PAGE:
No-noes for nonprofits: A list of things to avoid

Jessica Miracle

Here in the Grand Valley we love our nonprofit organizations. Nonetheless, those involved with nonprofits should understand how a nonprofit can get into trouble with the attorney general’s office and Internal Revenue Service. Here’s a list of common no-noes to watch out for:

Fail to adopt or follow policies and procedures. Make sure you adopt policies and, more importantly, follow those policies. Include policies on conflict of interest, whistle blowers, documents and document destruction, amounts allowed for entertainment and why and what is appropriate. Make sure you conduct regular board meetings and take minutes. 

Fail to produce documents when requested by the public. As a nonprofit organization, your Form 990 is subject to public review, and there are very strict guidelines behind this. You can’t just refer people to your website or Guidestar. You have to produce a hard copy upon request. This hard copy must be provided within one day.  You can charge $1 for the first page and 15 cents for the other pages, and you may only ask for their name and address, not their employer or other information. The Schedule B of contributors is the only item on the Form 990 that can and should be omitted.  You may not remove or black out salary or board member information. It’s important employees, especially those working the front desk and answering phones, are aware of these rules. 

Hoard money. This can be easy to do, especially given recent economic times. It’s important nonprofits maintain savings. There’s a difference, however, between being fiscally responsible and hoarding money. The purpose of a non-profit organization is to better the community. By hoarding money, the community is losing out on benefits. Fund your mission. 

Frivolous expenses, perks and high-dollar board meetings. Be careful of extravagant board meetings.  You need to have a legitimate purpose for the level of expense.

Letting your executive director control it all. Known as founder’s syndrome, this can be a common trap into which to fall, especially if the director started the organization. Directors should never pay themselves without board approval. They should also not elect, choose or control the board. Remember, the director is the employee, not the employer. The board should remain informed about the organization and its happenings and retain control and oversight. 

Outrageous salaries and benefits. You have amazing employees that do amazing work. Why shouldn’t they be paid well, right? You’re correct, as long as your definition of being paid well is appropriate for the duties and experience of that individual. Make sure you have a basis for what you’re paying employees, especially the executive director. A market study or equivalent documentation should remain on file. Also make sure the board determines and approves the director’s compensation.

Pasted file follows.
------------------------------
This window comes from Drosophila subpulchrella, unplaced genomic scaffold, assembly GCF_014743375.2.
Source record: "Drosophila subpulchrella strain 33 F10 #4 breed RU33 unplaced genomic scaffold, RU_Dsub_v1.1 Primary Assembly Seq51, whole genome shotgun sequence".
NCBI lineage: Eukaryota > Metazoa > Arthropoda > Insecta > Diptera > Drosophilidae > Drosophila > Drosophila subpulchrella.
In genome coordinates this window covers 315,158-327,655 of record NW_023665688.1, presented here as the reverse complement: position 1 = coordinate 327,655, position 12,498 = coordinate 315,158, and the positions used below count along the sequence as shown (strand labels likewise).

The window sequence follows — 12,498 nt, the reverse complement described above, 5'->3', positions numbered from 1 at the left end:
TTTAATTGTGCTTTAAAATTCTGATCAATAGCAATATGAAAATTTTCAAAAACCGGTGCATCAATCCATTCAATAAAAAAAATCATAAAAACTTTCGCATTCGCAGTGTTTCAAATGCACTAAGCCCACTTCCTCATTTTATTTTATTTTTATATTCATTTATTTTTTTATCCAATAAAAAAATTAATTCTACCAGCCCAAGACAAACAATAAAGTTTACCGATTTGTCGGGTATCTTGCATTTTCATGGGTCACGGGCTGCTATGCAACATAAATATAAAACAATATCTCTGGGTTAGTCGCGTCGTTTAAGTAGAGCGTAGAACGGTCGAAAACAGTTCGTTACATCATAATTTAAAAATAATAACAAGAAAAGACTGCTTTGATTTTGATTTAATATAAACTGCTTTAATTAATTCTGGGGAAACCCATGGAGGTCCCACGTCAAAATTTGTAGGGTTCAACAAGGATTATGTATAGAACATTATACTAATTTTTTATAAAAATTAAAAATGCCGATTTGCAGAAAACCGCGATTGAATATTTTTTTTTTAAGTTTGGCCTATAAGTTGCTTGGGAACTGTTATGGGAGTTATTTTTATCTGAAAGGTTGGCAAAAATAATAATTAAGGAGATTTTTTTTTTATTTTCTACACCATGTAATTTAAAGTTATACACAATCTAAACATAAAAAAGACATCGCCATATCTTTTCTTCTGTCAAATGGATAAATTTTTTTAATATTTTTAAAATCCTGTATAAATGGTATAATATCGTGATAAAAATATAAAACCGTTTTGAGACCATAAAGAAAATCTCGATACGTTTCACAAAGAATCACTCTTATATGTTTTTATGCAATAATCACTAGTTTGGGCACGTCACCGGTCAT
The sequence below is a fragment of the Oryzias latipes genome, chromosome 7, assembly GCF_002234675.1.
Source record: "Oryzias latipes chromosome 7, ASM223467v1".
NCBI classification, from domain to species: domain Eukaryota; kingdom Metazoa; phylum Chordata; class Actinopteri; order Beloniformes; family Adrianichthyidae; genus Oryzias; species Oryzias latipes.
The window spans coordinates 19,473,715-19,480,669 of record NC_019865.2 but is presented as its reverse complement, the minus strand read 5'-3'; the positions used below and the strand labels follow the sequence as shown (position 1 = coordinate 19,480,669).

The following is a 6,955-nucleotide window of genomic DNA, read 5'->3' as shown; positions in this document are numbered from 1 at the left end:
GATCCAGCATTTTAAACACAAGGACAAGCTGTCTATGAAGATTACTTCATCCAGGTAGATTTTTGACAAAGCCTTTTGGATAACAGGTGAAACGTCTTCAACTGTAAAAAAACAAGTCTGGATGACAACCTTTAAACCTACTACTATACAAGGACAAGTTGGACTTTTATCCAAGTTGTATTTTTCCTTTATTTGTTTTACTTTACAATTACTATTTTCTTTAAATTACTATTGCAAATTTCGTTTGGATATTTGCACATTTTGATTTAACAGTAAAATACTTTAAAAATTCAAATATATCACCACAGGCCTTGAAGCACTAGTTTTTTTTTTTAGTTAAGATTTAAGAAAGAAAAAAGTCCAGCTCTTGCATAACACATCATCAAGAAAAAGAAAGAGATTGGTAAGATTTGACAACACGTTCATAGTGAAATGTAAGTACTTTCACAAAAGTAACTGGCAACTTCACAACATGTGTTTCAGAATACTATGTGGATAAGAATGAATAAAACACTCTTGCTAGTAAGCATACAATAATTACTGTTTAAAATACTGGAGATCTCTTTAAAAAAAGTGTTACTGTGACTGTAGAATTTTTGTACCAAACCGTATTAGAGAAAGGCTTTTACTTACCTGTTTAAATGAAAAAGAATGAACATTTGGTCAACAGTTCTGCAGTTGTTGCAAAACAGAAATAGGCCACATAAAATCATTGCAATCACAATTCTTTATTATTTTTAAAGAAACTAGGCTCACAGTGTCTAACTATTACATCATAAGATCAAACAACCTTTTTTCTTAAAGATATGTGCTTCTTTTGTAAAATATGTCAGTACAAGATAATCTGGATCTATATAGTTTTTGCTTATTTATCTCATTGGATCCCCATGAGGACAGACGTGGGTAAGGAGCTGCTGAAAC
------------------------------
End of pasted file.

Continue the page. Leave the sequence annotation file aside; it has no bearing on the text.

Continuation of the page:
Using donated funds for unauthorized purposes. Donor restrictions on contributions must be followed.  As a matter of fact, to spend contributions on something other than the purpose designated by the donee, you have to either get permission from the donor to alter the restriction or a court must rule you can use funds for other purposes. The one  exception to this rule has to do with funds raised for buildings never built. This also includes using federal funds for unauthorized purposes.  If you receive $500,000 or more in federal funds, find out if a single audit is required. 

Lack of controls on funds and separation of duties. Make sure there’s proper separation and review procedures to protect the organization from fraud.

Convert to, merge with or enter into a joint venture with a for-profit entity.  These activities could be legitimate, but likely will draw the attention of the attorney general, Make sure you have your ducks in a row and document. Prepare to answer questions. 

Complicate your organizational structure with multiple subsidiary organizations and multiple salaries for the same person. This also could be legitimate, but should be considered carefully. Is there really a reason for this complication? 

n Solicit funds deceptively or through others that keep most of the money or have most of the funds paid out to for-profit corporations. Really think about who’s benefiting from the transaction: the general public as stated in your mission or a for-profit corporation?

Fail to cooperate with the attorney general’s office. This one might seem obvious, but has been known to happen. Even if you don’t like what they say, cooperate.

These are simply general items that constitute no-noes for most nonprofits, but every non-profit is different. Seek out professional advice regarding specific circumstances.